To investigate the link between vitamin D and tumor resistance, researcher Giampazolias and colleagues turned to mouse models of melanoma. The mice had a deficiency in globulin, a protein that carries vitamin D throughout the body. Animals with less globulin in the blood appear to possess higher levels of vitamin D in the tissues. Following this train of thought, the team expected mice with less globulin—and therefore more vitamin D—would show better antitumor responses.

When given a tumor challenge, globulin-deficient mice outperform mice with sufficient globulin. They control tumors better, display higher intratumoral levels of activated T cells, and respond more readily to checkpoint inhibitor therapy.

Vitamin D anticancer responses appear to be hinged upon the microbiome. Normal mice should exhibit worse tumor control compared to globulin-deficient mice. However, these mice can acquire this tumor resistance if housed with globulin-deficient mice for a time. Likewise, a fecal transplant from deficient mice can enhance tumor control in microbiota-replete mice.

This mechanism appears to be dependent on vitamin D availability. When normal mice and globulin-deficient mice are fed a diet devoid of vitamin D for four weeks, both cohorts suffer rapid tumor progression. Inversely, increased vitamin intake leads to elevated vitamin D levels in the blood and decreased tumor growth in normal mice; these levels are comparable to their globulin-deficient counterparts.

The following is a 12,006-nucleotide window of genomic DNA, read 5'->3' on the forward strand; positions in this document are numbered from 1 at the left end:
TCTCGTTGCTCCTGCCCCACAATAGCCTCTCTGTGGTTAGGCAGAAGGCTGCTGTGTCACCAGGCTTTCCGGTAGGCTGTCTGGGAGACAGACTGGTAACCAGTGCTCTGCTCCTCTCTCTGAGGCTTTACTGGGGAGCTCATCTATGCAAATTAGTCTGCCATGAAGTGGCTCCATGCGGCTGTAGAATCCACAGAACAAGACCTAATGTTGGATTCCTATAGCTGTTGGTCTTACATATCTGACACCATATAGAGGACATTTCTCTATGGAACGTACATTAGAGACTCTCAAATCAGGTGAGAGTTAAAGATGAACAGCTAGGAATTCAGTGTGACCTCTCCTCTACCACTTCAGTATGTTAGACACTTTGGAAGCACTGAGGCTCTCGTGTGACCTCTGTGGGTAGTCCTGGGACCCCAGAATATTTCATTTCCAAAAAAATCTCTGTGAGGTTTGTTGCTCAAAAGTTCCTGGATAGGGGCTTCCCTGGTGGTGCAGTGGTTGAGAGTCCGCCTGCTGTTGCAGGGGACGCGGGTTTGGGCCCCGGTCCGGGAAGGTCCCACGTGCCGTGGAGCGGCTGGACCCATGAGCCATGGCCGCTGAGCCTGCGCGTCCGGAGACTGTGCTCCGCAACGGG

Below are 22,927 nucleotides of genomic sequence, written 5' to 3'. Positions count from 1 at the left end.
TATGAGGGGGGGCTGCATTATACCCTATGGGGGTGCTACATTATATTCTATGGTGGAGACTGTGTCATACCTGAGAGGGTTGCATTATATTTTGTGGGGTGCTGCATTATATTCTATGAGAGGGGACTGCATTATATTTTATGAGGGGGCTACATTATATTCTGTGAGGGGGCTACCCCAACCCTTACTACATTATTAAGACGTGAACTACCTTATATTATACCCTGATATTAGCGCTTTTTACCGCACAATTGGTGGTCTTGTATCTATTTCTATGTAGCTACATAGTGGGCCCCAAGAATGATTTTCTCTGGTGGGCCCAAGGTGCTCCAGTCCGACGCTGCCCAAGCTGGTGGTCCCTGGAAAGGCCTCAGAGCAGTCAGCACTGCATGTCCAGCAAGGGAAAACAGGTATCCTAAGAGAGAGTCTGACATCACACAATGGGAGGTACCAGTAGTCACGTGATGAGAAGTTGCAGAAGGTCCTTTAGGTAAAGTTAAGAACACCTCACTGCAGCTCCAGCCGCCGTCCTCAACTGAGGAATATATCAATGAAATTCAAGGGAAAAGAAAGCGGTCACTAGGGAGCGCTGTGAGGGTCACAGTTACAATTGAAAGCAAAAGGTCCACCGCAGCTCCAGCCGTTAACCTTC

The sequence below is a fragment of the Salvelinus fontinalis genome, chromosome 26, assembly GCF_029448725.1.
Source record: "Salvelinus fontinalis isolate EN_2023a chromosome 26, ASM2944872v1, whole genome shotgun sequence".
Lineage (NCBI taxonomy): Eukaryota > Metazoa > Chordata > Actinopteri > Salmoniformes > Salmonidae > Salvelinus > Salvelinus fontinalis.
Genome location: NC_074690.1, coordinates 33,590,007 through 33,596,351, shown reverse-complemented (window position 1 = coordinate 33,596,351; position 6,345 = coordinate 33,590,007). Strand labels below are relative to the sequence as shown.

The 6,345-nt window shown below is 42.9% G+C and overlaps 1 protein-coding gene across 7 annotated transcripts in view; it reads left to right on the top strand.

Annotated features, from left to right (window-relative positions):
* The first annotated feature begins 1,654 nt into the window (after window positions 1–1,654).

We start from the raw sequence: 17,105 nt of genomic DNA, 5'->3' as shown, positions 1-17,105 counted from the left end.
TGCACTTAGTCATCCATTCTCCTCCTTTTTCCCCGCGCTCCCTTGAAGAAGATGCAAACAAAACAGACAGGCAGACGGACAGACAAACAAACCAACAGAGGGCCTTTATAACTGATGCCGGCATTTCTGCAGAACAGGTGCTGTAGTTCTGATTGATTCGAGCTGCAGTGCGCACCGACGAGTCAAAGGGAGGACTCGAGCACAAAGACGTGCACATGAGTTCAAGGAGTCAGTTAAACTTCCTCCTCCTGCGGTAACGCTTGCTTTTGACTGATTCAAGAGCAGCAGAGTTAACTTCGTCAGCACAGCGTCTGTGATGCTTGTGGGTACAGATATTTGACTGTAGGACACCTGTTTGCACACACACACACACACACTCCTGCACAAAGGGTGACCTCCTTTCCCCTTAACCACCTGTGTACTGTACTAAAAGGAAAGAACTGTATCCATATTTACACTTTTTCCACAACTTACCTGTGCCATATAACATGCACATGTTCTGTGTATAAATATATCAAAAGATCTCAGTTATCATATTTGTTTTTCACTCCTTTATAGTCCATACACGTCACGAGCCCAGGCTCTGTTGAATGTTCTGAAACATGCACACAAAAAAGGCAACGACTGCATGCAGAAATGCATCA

Mice without microbiota did not experience improved antitumor activity when placed on a high vitamin D diet, and fecal transplants from vitamin D-deficient mice failed to confer tumor resistance. Both results underscore a connection between vitamin D antitumor responses and the microbiome. This interaction likely acts through vitamin D uptake in the intestinal epithelial cells, according to gene expression analysis of colonic tissue.

Vitamin D and Cancer in Humans

The researchers also extended their findings to humans. They examined gene signatures of vitamin D activity in different cancers using data from The Cancer Genome Atlas and found that lower expressions of vitamin D activity correlate with poorer patient outcomes. Additionally, an analysis of over one thousand patients treated with checkpoint inhibitors associated lower vitamin D availability in tissues to more rapid cancer progression.

The team also turned to data on a large cohort of Danish participants who had at least one vitamin D serum measurement before their first cancer diagnosis. They noted that low vitamin D serum levels correlate to increased cancer risk over a decade, highlighting vitamin D as a prospective risk factor for human cancer development.

Future Implications

Checkpoint inhibitors, while a remarkable advance in cancer care, deliver varying results. For some patients, they evoke durable responses; for others, no responses at all. While further study is needed to determine the exact mechanism at hand, this study points to vitamin D as a possible solution. If the link between this nutrient and antitumor responses remains true in humans, cancer patients undergoing checkpoint inhibitor therapy could increase their vitamin D intake to improve tumor resistance—a simple diet change with potentially huge benefits. This study joins a sea of research probing the potential of microbes to improve checkpoint inhibitor therapy.